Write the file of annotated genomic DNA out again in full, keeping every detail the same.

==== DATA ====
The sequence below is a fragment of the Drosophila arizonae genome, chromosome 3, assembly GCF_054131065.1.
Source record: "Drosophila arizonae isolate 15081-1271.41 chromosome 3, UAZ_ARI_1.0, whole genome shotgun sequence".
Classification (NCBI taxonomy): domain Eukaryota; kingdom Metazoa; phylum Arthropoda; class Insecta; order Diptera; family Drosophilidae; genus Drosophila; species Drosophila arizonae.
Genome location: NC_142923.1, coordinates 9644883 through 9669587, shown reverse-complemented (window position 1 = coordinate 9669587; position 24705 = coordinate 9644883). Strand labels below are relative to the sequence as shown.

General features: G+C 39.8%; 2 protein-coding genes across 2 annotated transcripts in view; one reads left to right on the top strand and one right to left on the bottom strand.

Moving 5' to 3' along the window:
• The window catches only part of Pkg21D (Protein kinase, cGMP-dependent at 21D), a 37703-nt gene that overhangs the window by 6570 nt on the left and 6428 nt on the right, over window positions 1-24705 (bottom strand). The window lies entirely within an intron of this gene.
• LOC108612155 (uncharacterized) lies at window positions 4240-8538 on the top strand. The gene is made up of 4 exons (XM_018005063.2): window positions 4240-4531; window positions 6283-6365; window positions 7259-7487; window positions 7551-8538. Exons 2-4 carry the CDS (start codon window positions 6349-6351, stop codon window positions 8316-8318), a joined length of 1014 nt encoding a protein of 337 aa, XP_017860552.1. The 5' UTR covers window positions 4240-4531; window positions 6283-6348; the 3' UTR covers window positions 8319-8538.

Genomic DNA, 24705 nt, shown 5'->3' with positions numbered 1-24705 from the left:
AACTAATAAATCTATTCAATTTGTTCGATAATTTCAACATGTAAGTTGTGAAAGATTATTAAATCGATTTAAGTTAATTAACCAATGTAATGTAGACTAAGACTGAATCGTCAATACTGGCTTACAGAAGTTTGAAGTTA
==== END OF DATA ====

The sequence below is a fragment of the Drosophila arizonae genome, chromosome 3, assembly GCF_054131065.1.
Source record: "Drosophila arizonae isolate 15081-1271.41 chromosome 3, UAZ_ARI_1.0, whole genome shotgun sequence".
Classification (NCBI taxonomy): domain Eukaryota; kingdom Metazoa; phylum Arthropoda; class Insecta; order Diptera; family Drosophilidae; genus Drosophila; species Drosophila arizonae.
Genome location: NC_142923.1, coordinates 9644883 through 9669587, shown reverse-complemented (window position 1 = coordinate 9669587; position 24705 = coordinate 9644883). Strand labels below are relative to the sequence as shown.

General features: G+C 39.8%; 2 protein-coding genes across 2 annotated transcripts in view; one reads left to right on the top strand and one right to left on the bottom strand.

Moving 5' to 3' along the window:
• The window catches only part of Pkg21D (Protein kinase, cGMP-dependent at 21D), a 37703-nt gene that overhangs the window by 6570 nt on the left and 6428 nt on the right, over window positions 1-24705 (bottom strand). The window lies entirely within an intron of this gene.
• LOC108612155 (uncharacterized) lies at window positions 4240-8538 on the top strand. The gene is made up of 4 exons (XM_018005063.2): window positions 4240-4531; window positions 6283-6365; window positions 7259-7487; window positions 7551-8538. Exons 2-4 carry the CDS (start codon window positions 6349-6351, stop codon window positions 8316-8318), a joined length of 1014 nt encoding a protein of 337 aa, XP_017860552.1. The 5' UTR covers window positions 4240-4531; window positions 6283-6348; the 3' UTR covers window positions 8319-8538.

Genomic DNA, 24705 nt, shown 5'->3' with positions numbered 1-24705 from the left:
AACTAATAAATCTATTCAATTTGTTCGATAATTTCAACATGTAAGTTGTGAAAGATTATTAAATCGATTTAAGTTAATTAACCAATGTAATGTAGACTAAGACTGAATCGTCAATACTGGCTTACAGAAGTTTGAAGTTA